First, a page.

Tuesday, 24 December 2013

Three Fathers

On Sunday a rendezvous in  a windswept motorway service station saw me taking possession of a package from Tim Gow of Megablitz and more containing various papers from the collection of the late John G Robertson of Dundee, who was well known in wargaming circles in Scotland. Chief amongst them was a copy of Don Featherstone's Wargamers Newsletter Wargamers Yearbook 1966/7, which I had never seen before.

It is a rich source of 1966 goodies and some of them will appear here in due course. However, the thing I have most been interested in is a long article by Don himself entitled The Early Days of Wargaming - The R.L. Stevenson story.

This reports research by one Karl G Zipple of Michigan into Stevenson's wargames at Davos in 1880-1883 and contains some sources I haven't seen before.

The reason it has caught my interest to so great an extent is in the context of George Keef and Georland, who got properly into his stride in 1872, eight years before  RLS at Davos. This shows the importance of George Keef as a previously unknown early proponent of wargaming with figures, and earlier than the previously accepted pioneer RLS.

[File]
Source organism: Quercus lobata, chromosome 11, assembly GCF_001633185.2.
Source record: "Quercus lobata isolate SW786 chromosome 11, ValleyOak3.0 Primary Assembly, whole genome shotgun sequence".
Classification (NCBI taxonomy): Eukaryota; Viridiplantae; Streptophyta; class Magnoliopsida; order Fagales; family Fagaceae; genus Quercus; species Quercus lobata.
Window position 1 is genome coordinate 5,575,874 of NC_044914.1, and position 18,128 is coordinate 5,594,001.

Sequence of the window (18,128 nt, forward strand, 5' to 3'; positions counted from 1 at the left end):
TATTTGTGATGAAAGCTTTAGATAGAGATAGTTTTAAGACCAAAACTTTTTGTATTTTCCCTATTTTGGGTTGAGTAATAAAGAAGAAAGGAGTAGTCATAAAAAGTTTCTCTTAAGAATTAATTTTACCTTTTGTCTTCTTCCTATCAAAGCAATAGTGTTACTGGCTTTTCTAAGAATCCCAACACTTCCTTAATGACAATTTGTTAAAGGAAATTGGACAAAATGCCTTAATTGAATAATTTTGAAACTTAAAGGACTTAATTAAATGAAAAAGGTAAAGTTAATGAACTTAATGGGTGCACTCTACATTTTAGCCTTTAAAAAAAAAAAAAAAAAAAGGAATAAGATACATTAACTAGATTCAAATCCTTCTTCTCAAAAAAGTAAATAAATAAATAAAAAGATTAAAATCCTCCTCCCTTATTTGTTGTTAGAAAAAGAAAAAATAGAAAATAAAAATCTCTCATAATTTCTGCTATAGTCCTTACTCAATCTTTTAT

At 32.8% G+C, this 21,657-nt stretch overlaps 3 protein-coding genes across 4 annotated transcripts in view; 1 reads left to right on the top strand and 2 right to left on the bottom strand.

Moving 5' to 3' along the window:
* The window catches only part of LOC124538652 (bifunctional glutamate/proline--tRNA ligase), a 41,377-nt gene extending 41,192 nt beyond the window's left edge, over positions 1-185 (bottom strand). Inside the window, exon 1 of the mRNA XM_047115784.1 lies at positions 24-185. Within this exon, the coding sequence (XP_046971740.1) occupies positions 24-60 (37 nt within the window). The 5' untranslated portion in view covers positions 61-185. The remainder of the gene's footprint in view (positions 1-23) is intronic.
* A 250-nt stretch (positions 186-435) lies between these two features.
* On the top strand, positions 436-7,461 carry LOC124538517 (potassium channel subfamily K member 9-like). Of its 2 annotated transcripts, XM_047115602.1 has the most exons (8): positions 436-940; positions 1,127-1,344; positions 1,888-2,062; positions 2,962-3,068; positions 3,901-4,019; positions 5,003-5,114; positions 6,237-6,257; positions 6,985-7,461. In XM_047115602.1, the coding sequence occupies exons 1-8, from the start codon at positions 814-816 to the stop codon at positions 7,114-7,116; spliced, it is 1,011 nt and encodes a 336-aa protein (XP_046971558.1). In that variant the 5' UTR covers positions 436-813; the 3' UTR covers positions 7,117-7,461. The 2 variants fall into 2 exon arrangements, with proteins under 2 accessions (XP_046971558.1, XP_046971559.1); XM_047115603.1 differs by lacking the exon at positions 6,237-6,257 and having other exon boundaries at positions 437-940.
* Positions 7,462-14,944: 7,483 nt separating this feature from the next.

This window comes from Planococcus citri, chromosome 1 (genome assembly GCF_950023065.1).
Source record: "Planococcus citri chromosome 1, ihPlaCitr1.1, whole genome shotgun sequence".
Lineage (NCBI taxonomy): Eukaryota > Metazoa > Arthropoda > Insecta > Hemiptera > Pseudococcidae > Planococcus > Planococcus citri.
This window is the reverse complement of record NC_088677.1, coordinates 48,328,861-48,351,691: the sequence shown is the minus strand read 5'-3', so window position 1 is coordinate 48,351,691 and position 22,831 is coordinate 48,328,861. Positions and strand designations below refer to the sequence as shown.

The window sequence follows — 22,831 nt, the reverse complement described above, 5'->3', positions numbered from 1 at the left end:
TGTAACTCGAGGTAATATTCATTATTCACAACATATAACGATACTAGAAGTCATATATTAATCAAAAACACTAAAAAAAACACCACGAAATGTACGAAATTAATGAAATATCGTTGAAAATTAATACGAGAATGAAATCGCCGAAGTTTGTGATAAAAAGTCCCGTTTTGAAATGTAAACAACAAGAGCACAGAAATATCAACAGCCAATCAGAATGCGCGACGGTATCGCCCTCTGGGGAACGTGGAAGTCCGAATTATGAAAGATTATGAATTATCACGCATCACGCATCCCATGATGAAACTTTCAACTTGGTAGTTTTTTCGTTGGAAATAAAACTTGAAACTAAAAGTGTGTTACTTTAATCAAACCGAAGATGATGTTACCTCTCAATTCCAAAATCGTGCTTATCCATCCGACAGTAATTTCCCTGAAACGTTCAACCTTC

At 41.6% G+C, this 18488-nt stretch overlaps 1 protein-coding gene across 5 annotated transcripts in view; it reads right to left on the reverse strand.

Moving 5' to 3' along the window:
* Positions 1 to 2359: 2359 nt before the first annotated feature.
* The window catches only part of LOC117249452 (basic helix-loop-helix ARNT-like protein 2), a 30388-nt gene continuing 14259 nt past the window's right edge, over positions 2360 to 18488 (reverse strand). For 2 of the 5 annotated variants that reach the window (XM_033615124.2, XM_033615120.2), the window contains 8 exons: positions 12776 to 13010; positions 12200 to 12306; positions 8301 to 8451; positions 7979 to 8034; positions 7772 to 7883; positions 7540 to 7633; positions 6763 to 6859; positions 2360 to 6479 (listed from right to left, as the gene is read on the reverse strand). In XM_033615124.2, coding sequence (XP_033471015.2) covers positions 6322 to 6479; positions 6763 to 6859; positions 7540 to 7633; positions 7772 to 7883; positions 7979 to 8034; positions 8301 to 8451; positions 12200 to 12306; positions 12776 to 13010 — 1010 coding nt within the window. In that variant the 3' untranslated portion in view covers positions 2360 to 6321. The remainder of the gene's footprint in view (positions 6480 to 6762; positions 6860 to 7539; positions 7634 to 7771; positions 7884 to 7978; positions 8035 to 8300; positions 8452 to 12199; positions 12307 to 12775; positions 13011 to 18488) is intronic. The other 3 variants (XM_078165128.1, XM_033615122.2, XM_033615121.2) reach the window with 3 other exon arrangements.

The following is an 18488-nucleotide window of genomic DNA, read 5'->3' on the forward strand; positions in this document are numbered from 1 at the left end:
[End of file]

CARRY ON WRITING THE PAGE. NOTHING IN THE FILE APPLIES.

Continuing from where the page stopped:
Clearly, whenever people have had toy soldiers there have been people throwing things at them and fighting battles. However, reading Don Featherstone's article reinforced the view that George Keef is now eligible to be counted as one of the early fathers of wargaming, along with HG Wells and Robert Louis Stevenson.

More on this along with the text of the article can be found in these four posts over on the Georland blog.


AlFront said...

Totally off topic. But, what is known about David Nash and his 1974 book 'Wargames' ? I've posted about it on m'blog: http://alfront-wardiariesofalittleenglander.blogspot.co.uk/

Vintage Wargaming said...

David Nash also wrote a series called World of Wargaming A guide to tactics and rules for the 1808 - 1815 period in Almark Modelword. These articles covered subjects including Line and Mixed Order Formations; The Column: advantages and drawbacks; The Skirmishing Line; and Cavalry Tactics>

The first three articles are among the various posts referring to him on Vintage Wargaming - find them here: -http://vintagewargaming.blogspot.co.uk/search?q=David+Nash

he was a founder meber of the London Wargames Club and wrote a number of books for Almark, the best known of which is possibly his work on the Prussian Army.

AlFront said...

Aha! I knew you'd know! Cheers!